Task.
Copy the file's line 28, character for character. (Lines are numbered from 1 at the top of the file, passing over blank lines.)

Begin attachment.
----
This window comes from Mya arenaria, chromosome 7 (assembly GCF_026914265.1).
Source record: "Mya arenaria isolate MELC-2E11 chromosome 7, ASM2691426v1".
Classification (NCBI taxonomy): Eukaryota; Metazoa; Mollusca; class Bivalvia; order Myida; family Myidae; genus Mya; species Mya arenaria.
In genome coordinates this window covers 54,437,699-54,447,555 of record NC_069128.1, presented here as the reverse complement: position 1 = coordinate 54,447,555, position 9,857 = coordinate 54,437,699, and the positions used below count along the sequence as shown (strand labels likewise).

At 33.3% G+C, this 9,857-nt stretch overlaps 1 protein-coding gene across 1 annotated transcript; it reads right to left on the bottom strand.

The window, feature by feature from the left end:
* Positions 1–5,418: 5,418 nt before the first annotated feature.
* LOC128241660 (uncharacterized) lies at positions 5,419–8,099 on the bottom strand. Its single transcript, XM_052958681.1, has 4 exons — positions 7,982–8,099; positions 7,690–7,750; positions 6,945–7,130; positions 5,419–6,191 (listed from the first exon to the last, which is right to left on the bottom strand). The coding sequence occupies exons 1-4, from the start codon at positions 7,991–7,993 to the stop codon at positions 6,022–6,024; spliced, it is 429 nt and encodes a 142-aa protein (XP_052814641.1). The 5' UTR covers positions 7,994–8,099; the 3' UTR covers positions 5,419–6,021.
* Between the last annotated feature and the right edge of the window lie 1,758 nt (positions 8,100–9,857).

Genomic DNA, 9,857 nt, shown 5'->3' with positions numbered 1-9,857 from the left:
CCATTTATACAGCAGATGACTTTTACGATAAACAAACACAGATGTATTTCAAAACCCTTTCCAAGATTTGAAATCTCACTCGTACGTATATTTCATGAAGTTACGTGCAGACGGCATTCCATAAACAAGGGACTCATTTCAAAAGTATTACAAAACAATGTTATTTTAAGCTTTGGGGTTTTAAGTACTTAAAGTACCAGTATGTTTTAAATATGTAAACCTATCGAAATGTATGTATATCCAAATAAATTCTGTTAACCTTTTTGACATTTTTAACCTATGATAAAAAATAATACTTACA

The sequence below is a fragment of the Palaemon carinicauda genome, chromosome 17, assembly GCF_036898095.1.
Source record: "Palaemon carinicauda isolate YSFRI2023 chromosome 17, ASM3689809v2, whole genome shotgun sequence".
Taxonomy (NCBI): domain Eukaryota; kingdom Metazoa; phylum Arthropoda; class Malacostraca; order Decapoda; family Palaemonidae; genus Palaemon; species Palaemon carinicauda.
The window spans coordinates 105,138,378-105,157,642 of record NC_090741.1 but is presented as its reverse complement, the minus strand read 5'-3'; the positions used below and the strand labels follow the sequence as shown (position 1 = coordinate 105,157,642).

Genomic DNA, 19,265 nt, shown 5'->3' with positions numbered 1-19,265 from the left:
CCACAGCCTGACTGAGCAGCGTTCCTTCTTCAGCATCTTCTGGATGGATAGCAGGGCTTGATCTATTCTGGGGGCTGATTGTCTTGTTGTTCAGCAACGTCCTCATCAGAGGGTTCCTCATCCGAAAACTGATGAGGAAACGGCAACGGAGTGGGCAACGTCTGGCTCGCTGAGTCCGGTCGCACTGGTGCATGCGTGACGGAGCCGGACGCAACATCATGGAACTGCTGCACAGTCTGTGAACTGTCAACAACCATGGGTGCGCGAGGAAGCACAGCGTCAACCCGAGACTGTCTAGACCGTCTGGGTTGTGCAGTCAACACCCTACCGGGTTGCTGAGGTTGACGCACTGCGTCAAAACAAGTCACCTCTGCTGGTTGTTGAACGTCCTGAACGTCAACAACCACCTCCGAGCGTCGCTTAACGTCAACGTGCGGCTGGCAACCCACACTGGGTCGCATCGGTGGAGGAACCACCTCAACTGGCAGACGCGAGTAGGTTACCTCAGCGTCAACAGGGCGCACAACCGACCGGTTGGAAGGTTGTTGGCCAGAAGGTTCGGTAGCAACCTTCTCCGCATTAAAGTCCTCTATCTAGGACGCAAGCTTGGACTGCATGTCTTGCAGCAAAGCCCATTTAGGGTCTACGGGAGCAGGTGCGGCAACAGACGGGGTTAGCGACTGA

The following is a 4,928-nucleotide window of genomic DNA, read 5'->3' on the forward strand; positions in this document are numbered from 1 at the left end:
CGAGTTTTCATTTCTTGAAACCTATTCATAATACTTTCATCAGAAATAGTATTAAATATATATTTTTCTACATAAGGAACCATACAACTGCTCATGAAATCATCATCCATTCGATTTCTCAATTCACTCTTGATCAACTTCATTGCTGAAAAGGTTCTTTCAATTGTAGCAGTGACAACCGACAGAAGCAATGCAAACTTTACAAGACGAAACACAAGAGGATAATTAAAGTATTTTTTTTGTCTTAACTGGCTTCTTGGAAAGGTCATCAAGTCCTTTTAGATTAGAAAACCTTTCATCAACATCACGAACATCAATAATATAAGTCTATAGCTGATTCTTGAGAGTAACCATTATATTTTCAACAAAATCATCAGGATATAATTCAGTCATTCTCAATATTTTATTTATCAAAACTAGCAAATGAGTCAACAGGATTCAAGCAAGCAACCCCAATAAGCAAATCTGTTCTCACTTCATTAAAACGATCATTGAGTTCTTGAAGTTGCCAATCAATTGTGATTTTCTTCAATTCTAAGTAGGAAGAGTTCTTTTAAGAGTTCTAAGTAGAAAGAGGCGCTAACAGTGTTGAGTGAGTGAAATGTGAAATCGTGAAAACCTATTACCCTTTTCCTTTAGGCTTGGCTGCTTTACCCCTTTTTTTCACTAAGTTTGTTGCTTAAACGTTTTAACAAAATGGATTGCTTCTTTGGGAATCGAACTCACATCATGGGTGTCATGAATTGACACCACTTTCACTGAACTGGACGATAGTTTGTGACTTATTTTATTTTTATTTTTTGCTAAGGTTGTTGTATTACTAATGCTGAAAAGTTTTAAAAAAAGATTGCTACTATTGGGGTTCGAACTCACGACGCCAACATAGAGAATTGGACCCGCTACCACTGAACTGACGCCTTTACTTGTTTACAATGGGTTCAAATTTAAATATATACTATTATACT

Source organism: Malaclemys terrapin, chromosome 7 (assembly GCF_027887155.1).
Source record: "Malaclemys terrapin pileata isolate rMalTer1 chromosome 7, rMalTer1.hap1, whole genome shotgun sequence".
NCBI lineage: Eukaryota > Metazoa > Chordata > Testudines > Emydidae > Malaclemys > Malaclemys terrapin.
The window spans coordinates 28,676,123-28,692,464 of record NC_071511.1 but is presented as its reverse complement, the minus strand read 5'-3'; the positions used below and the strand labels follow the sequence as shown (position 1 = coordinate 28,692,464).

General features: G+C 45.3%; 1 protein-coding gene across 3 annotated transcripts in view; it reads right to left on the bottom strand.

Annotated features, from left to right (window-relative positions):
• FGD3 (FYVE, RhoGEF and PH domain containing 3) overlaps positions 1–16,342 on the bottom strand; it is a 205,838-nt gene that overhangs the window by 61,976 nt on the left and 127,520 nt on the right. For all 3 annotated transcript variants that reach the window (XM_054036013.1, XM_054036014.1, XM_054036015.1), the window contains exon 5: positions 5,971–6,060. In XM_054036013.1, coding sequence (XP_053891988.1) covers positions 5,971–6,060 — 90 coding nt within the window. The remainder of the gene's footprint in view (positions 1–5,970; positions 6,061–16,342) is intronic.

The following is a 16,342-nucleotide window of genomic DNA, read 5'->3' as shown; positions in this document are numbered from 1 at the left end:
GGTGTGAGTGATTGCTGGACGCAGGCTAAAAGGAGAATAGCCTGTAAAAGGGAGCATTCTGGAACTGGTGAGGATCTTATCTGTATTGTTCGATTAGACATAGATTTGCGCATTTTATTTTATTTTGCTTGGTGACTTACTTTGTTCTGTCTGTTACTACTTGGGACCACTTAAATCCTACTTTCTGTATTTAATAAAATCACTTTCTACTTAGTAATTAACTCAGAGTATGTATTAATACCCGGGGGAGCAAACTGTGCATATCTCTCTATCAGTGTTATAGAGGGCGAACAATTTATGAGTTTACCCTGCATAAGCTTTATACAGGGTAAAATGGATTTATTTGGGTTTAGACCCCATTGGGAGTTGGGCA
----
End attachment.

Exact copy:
GGTGTGAGTGATTGCTGGACGCAGGCTAAAAGGAGAATAGCCTGTAAAAGGGAGCATTCTGGAACTGGTGAGGATCTTATCTGTATTGTTCGATTAGACATAGATTTGCGCATTTTATTTTATTTTGCTTGGTGACTTACTTTGTTCTGTCTGTTACTACTTGGGACCACTTAAATCCTACTTTCTGTATTTAATAAAATCACTTTCTACTTAGTAATTAACTCAGAGTATGTATTAATACCCGGGGGAGCAAACTGTGCATATCTCTCTATCAGTGTTATAGAGGGCGAACAATTTATGAGTTTACCCTGCATAAGCTTTATACAGGGTAAAATGGATTTATTTGGGTTTAGACCCCATTGGGAGTTGGGCA